It was late Tuesday afternoon as Randall stepped into the comforting darkness of The Saloon, and at first glance everything was pretty much the way it was supposed to be; Jack was behind the bar and Susie was three stools down with her Bloody Mary. It was a few moments after sitting down and ordering his beer that Randall noticed the candles. There were little red candles scattered across the surface of the bar, and they were burning. “Hey, Jack,” he said to the man behind the bar, “what’s with the candles?” Jack was a short, stocky man with cropped white hair and arms covered with tattoos of varying quality. He was often gruff, but rarely unkind. Jack looked up from the glass he was drying and said, “Rebel. They’re for Rebel. She’s been gone a year, now.” “Oh,” Randall said, “shit.” He looked at the photograph of Rebel that hung on the wall behind the bar. Beneath the photograph were the dates of her birth and death. Sure enough. Jack poured them both a shot of whiskey and said, “Here’s to Rebel.” Randall repeated the phrase and they both drank their shots. Rebel had never been Randall’s favorite bartender and he honestly had all but forgotten the fact of her existence, but now, being reminded of it, he found the fact of her absence troubling once more. Randall had been a regular at The Saloon for just over five years now. He was there most every day after work, and he was there on the weekends, too. He was there as often as he could be. It was lonely at home and there weren’t many other places he particularly liked to go. The feel of The Saloon calmed him, the steady predictability of it. He liked sitting in the darkness of the bar, gazing out into the light of the afternoon. He liked to watch it slowly give way to evening. It gave him a safe and comfortable feeling, a gentle sense of peace. He didn’t strive for much in life other than that feeling.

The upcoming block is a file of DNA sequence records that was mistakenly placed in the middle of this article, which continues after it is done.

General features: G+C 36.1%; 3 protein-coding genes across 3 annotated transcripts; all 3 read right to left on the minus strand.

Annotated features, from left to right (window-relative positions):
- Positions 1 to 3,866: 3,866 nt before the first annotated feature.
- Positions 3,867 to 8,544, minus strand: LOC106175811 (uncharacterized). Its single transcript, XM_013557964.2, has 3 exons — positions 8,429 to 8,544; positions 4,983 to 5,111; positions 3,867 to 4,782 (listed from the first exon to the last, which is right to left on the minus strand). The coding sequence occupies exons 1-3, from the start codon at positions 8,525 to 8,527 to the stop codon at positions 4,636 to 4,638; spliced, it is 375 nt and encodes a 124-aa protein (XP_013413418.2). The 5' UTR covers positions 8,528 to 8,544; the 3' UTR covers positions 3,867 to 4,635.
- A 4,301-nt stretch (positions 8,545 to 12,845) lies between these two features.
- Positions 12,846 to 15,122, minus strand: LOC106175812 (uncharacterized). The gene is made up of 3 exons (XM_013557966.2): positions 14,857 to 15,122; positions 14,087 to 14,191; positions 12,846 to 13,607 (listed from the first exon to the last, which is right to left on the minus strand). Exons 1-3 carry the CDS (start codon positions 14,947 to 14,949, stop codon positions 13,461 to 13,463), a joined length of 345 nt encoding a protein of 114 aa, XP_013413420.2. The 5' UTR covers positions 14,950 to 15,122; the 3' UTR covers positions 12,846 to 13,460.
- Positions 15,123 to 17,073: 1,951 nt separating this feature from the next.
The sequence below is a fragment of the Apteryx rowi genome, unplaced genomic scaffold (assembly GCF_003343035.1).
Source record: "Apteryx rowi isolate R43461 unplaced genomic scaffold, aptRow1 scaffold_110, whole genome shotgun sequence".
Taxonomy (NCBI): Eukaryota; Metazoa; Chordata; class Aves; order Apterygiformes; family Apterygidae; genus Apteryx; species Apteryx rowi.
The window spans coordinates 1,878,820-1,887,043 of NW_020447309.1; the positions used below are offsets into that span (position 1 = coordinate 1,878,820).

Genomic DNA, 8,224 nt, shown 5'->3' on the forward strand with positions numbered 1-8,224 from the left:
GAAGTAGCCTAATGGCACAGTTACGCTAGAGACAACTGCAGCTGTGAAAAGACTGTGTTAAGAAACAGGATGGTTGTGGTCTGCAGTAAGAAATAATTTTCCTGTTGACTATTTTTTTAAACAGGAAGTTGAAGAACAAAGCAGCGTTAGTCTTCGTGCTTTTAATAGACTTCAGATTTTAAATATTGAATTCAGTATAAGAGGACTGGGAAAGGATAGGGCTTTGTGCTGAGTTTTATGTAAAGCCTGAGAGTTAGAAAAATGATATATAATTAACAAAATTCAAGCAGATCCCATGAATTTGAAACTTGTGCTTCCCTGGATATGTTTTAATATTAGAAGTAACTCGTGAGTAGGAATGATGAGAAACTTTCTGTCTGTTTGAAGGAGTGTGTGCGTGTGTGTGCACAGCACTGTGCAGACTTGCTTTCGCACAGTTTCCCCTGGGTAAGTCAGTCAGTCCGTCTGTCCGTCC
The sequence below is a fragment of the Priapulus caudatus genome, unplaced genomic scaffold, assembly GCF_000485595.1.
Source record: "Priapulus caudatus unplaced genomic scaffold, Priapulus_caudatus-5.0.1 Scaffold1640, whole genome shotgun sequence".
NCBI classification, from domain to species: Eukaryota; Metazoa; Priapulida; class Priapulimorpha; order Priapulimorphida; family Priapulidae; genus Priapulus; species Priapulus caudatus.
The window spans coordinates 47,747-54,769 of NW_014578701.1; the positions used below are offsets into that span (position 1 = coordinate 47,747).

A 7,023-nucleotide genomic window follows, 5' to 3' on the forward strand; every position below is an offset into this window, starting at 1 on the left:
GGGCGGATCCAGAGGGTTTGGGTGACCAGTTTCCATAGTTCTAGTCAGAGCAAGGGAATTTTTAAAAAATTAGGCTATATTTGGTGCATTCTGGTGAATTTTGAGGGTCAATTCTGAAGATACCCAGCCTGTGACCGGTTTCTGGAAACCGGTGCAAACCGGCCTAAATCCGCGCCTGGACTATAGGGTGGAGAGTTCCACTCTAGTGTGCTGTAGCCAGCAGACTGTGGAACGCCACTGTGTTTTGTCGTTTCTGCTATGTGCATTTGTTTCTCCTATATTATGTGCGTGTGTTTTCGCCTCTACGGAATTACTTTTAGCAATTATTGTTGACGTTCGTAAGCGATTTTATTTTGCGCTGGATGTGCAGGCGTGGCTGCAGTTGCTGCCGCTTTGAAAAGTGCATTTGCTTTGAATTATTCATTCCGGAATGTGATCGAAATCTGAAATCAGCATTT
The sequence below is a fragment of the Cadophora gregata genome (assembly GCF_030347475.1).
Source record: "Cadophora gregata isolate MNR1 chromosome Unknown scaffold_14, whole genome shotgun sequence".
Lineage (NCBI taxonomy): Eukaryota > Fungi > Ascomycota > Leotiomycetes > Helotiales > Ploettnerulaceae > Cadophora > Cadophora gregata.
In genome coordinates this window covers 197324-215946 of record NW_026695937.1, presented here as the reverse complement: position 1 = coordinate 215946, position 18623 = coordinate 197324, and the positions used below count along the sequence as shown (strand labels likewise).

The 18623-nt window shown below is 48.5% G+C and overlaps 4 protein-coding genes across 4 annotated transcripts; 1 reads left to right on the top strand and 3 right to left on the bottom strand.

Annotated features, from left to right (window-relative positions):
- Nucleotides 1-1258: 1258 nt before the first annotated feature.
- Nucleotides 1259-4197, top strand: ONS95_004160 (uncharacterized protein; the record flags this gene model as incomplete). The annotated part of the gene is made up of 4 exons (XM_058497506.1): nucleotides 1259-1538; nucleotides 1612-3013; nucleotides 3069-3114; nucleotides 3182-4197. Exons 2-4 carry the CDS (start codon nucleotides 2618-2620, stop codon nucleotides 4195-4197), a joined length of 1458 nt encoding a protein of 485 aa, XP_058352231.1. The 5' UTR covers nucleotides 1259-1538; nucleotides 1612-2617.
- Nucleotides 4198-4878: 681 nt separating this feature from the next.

109